Triclosan, chemical ingredient of some cosmetics, soaps, detergents, shampoos and toothpaste has been found to trigger liver cancer in laboratory mice, raising concerns about how safe it is for humans. The commonly used anti-bacterial agent added to bathroom and kitchen products, promotes the growth of liver tumours in mice fed relatively large quantities of the substance, an Oct 2014 study found.
Triclosan [5-chloro-2-(2,4-dichlorophenoxy)phenol; TCS] is a synthetic, broad-spectrum antibacterial chemical used in a wide range of consumer products including soaps, cosmetics, therapeutics, and plastics. The general population is exposed to TCS because of its prevalence in a variety of daily care products as well as through waterborne contamination. TCS is linked to a multitude of health and environmental effects, ranging from endocrine disruption and impaired muscle contraction to effects on aquatic ecosystems.
We discovered that TCS was capable of stimulating liver cell proliferation and fibrotic responses, accompanied by signs of oxidative stress. Through a reporter screening assay with an array of nuclear xenobiotic receptors (XenoRs), we found that TCS activates the nuclear receptor constitutive androstane receptor (CAR) and, contrary to previous reports, has no significant effect on mouse peroxisome proliferation activating receptor α (PPARα). Using the procarcinogen diethylnitrosamine (DEN) to initiate tumorigenesis in mice, we discovered that TCS substantially accelerates hepatocellular carcinoma (HCC) development, acting as a liver tumor promoter. TCS-treated mice exhibited a large increase in tumor multiplicity, size, and incidence compared with control mice. TCS-mediated liver regeneration and fibrosis preceded HCC development and may constitute the primary tumor-promoting mechanism through which TCS acts.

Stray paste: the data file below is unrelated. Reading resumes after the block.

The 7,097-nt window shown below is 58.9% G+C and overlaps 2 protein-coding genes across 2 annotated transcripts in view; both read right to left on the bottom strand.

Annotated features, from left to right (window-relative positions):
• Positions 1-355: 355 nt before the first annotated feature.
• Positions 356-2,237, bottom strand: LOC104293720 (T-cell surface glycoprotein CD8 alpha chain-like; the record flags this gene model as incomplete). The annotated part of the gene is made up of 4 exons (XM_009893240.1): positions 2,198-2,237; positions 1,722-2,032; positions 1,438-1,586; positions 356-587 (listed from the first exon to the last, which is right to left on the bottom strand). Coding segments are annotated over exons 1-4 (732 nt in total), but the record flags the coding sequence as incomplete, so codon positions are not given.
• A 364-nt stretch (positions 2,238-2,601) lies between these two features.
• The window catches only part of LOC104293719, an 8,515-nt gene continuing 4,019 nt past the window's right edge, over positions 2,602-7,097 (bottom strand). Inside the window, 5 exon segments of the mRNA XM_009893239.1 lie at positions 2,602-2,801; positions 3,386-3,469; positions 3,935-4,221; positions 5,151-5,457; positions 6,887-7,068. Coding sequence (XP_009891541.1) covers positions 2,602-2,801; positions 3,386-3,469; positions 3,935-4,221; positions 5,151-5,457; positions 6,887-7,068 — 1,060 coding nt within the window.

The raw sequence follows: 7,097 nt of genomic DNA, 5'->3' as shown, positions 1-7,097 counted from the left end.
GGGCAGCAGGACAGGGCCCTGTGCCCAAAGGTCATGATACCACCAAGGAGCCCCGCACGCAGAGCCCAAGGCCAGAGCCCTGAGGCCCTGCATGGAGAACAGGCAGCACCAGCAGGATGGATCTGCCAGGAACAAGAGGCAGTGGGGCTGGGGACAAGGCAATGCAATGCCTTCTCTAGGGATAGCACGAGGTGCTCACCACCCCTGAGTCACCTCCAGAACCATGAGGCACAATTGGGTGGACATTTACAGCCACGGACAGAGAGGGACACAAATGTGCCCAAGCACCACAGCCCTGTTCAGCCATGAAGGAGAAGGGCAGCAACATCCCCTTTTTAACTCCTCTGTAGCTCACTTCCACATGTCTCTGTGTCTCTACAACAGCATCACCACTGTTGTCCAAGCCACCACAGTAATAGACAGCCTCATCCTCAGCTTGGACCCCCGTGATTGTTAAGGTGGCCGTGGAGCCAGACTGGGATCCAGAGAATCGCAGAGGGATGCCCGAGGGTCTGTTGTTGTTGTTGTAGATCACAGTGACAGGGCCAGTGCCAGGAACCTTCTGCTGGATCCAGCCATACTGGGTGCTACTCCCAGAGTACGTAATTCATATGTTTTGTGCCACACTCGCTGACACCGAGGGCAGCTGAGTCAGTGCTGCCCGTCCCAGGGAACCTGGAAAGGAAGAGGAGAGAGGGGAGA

These findings strongly suggest there are adverse health effects in mice with long-term TCS exposure, especially on enhancing liver fibrogenesis and tumorigenesis, and the relevance of TCS liver toxicity to humans should be evaluated.